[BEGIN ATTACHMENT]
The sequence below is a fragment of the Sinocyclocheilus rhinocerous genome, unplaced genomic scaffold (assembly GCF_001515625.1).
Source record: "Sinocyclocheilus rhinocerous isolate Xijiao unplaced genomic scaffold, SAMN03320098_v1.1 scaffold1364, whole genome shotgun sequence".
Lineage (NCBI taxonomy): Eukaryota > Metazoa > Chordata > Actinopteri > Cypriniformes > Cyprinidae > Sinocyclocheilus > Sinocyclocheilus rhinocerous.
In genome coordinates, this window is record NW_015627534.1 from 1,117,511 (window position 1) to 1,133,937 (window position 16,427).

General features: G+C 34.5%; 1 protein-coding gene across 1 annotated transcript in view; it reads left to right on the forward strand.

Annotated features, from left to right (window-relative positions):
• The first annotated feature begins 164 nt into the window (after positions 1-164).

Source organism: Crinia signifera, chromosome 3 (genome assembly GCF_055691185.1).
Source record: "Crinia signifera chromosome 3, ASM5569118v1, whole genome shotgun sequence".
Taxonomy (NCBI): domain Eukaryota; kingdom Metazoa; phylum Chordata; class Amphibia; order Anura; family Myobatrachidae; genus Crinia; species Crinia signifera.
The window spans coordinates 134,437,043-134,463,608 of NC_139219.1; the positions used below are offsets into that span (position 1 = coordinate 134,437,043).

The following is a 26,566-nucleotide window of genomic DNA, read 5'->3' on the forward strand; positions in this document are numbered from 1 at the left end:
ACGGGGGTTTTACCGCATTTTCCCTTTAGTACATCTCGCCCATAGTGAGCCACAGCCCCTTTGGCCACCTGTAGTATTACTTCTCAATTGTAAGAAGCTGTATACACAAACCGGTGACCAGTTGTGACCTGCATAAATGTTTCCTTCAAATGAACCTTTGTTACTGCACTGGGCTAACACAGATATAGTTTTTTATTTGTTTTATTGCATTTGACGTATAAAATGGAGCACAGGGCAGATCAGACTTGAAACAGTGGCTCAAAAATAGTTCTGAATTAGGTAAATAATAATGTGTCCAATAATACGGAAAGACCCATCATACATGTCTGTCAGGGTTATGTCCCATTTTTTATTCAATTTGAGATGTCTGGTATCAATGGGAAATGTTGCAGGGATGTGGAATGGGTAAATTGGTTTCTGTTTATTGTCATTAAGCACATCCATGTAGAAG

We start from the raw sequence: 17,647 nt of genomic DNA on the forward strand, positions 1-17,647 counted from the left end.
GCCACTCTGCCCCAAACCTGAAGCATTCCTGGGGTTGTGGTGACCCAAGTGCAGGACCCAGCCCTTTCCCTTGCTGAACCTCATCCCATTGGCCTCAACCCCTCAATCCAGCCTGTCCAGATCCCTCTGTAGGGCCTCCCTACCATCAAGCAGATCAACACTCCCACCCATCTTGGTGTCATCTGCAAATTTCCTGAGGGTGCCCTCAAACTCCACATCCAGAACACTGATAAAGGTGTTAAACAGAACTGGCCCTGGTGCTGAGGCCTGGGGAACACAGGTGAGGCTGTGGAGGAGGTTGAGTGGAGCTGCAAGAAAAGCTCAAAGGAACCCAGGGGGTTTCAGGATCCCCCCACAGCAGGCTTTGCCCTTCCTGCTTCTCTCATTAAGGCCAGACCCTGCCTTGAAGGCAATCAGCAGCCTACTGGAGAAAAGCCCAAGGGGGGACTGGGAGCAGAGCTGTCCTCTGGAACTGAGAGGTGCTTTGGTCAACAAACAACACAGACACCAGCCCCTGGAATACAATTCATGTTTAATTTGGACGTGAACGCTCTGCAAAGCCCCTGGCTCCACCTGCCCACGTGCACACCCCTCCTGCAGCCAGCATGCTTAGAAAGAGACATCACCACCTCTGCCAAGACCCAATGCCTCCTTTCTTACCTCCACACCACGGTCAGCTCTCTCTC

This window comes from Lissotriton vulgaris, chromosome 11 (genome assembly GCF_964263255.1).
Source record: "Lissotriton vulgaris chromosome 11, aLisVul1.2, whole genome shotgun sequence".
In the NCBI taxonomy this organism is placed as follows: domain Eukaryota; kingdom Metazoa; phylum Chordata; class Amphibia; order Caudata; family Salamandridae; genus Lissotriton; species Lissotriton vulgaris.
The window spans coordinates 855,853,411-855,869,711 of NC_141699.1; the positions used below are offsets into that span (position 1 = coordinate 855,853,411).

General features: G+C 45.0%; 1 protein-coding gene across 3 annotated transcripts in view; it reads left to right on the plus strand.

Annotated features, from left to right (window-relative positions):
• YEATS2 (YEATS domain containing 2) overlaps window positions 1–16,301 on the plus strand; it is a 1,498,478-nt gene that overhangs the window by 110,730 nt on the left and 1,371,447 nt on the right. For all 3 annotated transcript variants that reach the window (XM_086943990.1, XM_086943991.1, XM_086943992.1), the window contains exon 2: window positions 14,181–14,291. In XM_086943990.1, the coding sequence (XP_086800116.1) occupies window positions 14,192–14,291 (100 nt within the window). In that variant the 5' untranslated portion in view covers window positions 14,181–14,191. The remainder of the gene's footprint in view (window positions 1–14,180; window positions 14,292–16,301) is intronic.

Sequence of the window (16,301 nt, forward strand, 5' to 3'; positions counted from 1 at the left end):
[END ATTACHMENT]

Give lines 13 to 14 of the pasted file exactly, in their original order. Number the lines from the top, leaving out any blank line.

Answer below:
ACGGGGGTTTTACCGCATTTTCCCTTTAGTACATCTCGCCCATAGTGAGCCACAGCCCCTTTGGCCACCTGTAGTATTACTTCTCAATTGTAAGAAGCTGTATACACAAACCGGTGACCAGTTGTGACCTGCATAAATGTTTCCTTCAAATGAACCTTTGTTACTGCACTGGGCTAACACAGATATAGTTTTTTATTTGTTTTATTGCATTTGACGTATAAAATGGAGCACAGGGCAGATCAGACTTGAAACAGTGGCTCAAAAATAGTTCTGAATTAGGTAAATAATAATGTGTCCAATAATACGGAAAGACCCATCATACATGTCTGTCAGGGTTATGTCCCATTTTTTATTCAATTTGAGATGTCTGGTATCAATGGGAAATGTTGCAGGGATGTGGAATGGGTAAATTGGTTTCTGTTTATTGTCATTAAGCACATCCATGTAGAAG

We start from the raw sequence: 17,647 nt of genomic DNA on the forward strand, positions 1-17,647 counted from the left end.